The numerous heresies were a reflection of the state of Roman civilization - it was in decline. Some residents of the empire accused Christians of the fall of(usuń to) and rejection of the ancient polytheistic cult. So the Church had to find an answer to the moral and social crisis. To show the faithful a new way to salvation. It should be recalled that in the first centuries of Christianity martyrdom, or perseverance in the face of persecution, was held in the highest esteem among the faithful. People who persevered in their faith despite the threat of death were called believers. Those who denied Christ were called Lapsis. When Christianity became the state religion, all the so far popular persecution ceased. Church people began to look for possible ways to radically follow Christ. When St. Augustine first heard a story from an Agentus in Rebus about Anthony the Hermit and also about the nearby monasterios which were under the custody of Bishop Ambrose , he was both delighted and surprised. The story contributed to his personal conversion. It was also a reflection of his dream of community life. In fifth century, many believers found living in the desert or in a monastery (as) a new way of radically following Jesus Christ.
For St. Augustine, the monastic life was a specific response to all the so far crisis). The great theologian sees saw) a proposal for an existence close to the ideal in the imitation of Christ (in the life of a monk. Augustine was convinced that ultimate happiness could only be found in God. One should not be afraid to propose such an ideal of life to people .The basis of the life proposed by St. is that all the brothers would consecrate themselves and would build a relationship with God through service to others and sharing all their goods, while perfecting themselves through the gift of God’s grace. St. Augustine emphasized on the idea of fraternal love, which should be manifested in the equality of all brothers, without singling anyone out because of his social or financial condition. St. Augustine stressed in his teaching that all the brothers have a moral obligation to bring into the community all their material goods and their own personal potential. Poverty and equality were the foundation of life for Augustine. When he became a bishop, he required all his priests to divest themselves of their possessions. If any of the presbyters refused to do so, they had to move to another diocese. Augustine's example of living a poor life and equality among his confreres was his response to the entrenched social and financial inequalities in the Roman Empire. Poverty was also a very important argument in the fight against heresies. Many sacts of the time accused church of total lack of poverty and in this way gained popularity especially among the poor.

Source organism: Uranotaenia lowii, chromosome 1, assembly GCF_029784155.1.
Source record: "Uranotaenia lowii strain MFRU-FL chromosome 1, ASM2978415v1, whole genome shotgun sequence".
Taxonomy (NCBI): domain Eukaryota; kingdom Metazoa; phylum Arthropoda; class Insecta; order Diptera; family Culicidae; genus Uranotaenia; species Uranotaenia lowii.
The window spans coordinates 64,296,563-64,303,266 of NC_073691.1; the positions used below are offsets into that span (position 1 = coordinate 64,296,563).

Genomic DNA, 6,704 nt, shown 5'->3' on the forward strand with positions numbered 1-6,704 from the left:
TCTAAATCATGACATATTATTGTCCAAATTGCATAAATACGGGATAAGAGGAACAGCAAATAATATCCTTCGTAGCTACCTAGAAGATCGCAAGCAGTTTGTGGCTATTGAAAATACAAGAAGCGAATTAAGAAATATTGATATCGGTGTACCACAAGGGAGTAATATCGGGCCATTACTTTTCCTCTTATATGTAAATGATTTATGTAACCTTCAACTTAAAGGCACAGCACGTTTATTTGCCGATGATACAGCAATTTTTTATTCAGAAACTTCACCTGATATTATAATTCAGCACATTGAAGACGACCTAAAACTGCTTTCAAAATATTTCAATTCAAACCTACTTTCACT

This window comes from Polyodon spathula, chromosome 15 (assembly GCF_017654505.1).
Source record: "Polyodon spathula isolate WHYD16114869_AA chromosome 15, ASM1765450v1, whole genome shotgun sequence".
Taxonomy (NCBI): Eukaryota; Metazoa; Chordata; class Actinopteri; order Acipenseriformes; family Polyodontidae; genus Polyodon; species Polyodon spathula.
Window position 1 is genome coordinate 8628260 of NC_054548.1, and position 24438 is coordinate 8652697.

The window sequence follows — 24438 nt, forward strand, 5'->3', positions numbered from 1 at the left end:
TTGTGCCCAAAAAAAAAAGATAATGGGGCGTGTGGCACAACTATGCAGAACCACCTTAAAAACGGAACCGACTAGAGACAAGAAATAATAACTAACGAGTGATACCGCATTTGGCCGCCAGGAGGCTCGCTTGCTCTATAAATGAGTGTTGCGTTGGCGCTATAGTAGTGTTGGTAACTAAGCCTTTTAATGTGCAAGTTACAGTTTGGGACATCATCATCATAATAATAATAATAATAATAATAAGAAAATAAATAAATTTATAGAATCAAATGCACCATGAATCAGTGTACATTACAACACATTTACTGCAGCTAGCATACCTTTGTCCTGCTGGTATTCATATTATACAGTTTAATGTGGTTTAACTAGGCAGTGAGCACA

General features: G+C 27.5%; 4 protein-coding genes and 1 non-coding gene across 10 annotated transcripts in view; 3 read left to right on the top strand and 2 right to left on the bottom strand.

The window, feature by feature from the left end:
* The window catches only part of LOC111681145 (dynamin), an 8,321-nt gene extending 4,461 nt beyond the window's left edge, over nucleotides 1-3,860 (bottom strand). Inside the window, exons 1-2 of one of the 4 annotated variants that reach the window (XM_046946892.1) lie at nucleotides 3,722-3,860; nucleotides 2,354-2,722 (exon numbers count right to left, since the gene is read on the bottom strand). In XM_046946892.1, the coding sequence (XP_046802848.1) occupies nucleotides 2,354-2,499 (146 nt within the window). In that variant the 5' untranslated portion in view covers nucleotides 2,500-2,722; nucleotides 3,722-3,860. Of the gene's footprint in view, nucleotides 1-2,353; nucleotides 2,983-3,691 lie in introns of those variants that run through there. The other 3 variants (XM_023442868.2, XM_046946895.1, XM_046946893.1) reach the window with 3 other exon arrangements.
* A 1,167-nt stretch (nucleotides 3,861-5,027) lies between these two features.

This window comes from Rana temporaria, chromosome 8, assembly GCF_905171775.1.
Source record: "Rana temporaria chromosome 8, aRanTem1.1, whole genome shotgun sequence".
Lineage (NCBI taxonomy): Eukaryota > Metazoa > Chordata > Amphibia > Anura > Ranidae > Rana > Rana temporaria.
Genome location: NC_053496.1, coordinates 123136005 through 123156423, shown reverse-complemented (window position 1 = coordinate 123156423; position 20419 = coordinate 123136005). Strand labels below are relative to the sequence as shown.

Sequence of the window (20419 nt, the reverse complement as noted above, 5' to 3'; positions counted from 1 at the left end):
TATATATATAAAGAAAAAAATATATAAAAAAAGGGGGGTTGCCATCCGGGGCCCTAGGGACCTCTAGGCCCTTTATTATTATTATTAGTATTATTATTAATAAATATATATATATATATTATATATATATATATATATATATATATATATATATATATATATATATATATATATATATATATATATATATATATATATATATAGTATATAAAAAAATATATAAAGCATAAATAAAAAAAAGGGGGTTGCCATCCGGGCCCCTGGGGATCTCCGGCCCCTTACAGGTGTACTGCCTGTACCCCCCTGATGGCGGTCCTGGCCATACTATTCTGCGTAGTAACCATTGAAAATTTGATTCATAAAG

According to St. Augustine, community life in the monastery should be devoted to prayer and the search for God. Augustine instructs that the monk should constantly strive for the otium sanctum, desiring only to love God who dwells within every person with constancy of heart - and when he recognizes that he himself is the image of God, he should go beyond himself to get united with God. This form of otium sanctum,however, must not make it unnecessary to love one's neighbor - for, according to Saint Augustine's thought, love of God and love of neighbor form an inseparable unity.
For St. Augustine, an important field to combat the crisis was the preaching of pure doctrine, the pursuit of Christian unity. Therefore, he courageously undertook an intellectual polemic against all the heresies that existed in the Roman Empire at that time. The attempt to understand the crisis of the world at that time finds a special place in the work The State of God about which Benedict XVI, during the general audience on 20.02.2008 , said: "This great book shows the history of humanity guided by divine providence and now divided by two loves. And this is Augustine's essential image, his interpretation of history, which is a struggle between two loves: self-love, "to the point of indifference towards God," and love of God, "to the point of indifference towards oneself." (De civitate Dei, XIV, 28), up to full freedom from self, for others, in the light of God. It is, perhaps, the most important book of St. Augustine, retaining unchanging validity" This treatise was written after Rome was invaded by the Visigoths in 410. For many, the fall of the world at that time was linked to the Roman’s rejection of pagan worship. St. Augustine wanted, by showing the two orders of civitas terrena and civitas Dei, to strengthen Christians and repel the attacks of pagan reaction. St. Augustine points out that even if the modern world is falling, ultimately the triumph of the Kingdom of God is the most value to the Christians. "Although there are so many great people living in the world, with different customs and habits and a great variety of languages, weapons and clothing, yet among them there have arisen no more than two varieties of human society, which, applying our Scriptures, we may rightly call two states. One, naturally, is the state of men desiring to live according to the flesh; the other, the state of men desiring to live according to the spirit. Men desire to live in peace that would suit themselves; and indeed, they live in such peace when they attain what they desire. The prescription for the crisis of the world at that time for Augustine was to live according to the spirit.
St. Augustine lived in liminal times, times of crisis. However, he did not refer to them as bad times "Bad times, difficult times - people keep saying that; but let us live well and the times will be good. The times are as we are." St. Augustine, in the face of the crisis, proposed living according to the Spirit, i.e., according to the principles of the Gospel. He was deeply convinced that in this way man would experience the victory of the state of God - salvation. Despite the fact that the world was surrounded by conflagration, he courageously proposed a new ideal of life - white martyrdom. It’s the life according to the evangelical counsels in the male and female monasteries, founded by Augustine, in which man through prayer, work, and the pursuit of knowledge of God through Otium Santum achieves a happy life. St. Augustine reminds us that even though Christianity was recognized as the official religion of the Roman Empire, we should not forget that the message of the Gospel is prior and foremost spiritual. The Christians should mostly focus on spiritual matters.